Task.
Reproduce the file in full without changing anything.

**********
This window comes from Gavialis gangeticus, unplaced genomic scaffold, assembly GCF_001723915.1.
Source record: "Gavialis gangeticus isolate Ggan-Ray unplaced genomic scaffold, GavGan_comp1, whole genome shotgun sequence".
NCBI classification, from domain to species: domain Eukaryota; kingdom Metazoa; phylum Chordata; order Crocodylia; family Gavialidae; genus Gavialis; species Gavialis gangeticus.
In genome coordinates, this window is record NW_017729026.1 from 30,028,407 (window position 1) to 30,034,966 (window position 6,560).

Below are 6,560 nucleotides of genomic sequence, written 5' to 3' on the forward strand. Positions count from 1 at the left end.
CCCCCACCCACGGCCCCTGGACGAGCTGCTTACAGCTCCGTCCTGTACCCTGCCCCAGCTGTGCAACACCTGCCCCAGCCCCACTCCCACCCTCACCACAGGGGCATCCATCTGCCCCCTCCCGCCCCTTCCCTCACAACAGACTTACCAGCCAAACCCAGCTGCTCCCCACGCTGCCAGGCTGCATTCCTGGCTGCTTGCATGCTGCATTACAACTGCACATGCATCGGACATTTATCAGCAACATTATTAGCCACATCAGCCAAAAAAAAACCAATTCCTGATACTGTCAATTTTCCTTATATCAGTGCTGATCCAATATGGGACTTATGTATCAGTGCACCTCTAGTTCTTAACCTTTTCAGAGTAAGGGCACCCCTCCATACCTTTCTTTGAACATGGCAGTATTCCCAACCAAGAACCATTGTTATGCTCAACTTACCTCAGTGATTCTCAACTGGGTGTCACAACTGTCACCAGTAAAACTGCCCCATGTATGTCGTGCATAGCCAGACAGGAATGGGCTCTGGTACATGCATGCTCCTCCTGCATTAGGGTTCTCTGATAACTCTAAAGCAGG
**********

This window comes from Gavialis gangeticus, unplaced genomic scaffold, assembly GCF_001723915.1.
Source record: "Gavialis gangeticus isolate Ggan-Ray unplaced genomic scaffold, GavGan_comp1, whole genome shotgun sequence".
NCBI classification, from domain to species: domain Eukaryota; kingdom Metazoa; phylum Chordata; order Crocodylia; family Gavialidae; genus Gavialis; species Gavialis gangeticus.
In genome coordinates, this window is record NW_017729026.1 from 30,028,407 (window position 1) to 30,034,966 (window position 6,560).

Below are 6,560 nucleotides of genomic sequence, written 5' to 3' on the forward strand. Positions count from 1 at the left end.
CCCCCACCCACGGCCCCTGGACGAGCTGCTTACAGCTCCGTCCTGTACCCTGCCCCAGCTGTGCAACACCTGCCCCAGCCCCACTCCCACCCTCACCACAGGGGCATCCATCTGCCCCCTCCCGCCCCTTCCCTCACAACAGACTTACCAGCCAAACCCAGCTGCTCCCCACGCTGCCAGGCTGCATTCCTGGCTGCTTGCATGCTGCATTACAACTGCACATGCATCGGACATTTATCAGCAACATTATTAGCCACATCAGCCAAAAAAAAACCAATTCCTGATACTGTCAATTTTCCTTATATCAGTGCTGATCCAATATGGGACTTATGTATCAGTGCACCTCTAGTTCTTAACCTTTTCAGAGTAAGGGCACCCCTCCATACCTTTCTTTGAACATGGCAGTATTCCCAACCAAGAACCATTGTTATGCTCAACTTACCTCAGTGATTCTCAACTGGGTGTCACAACTGTCACCAGTAAAACTGCCCCATGTATGTCGTGCATAGCCAGACAGGAATGGGCTCTGGTACATGCATGCTCCTCCTGCATTAGGGTTCTCTGATAACTCTAAAGCAGG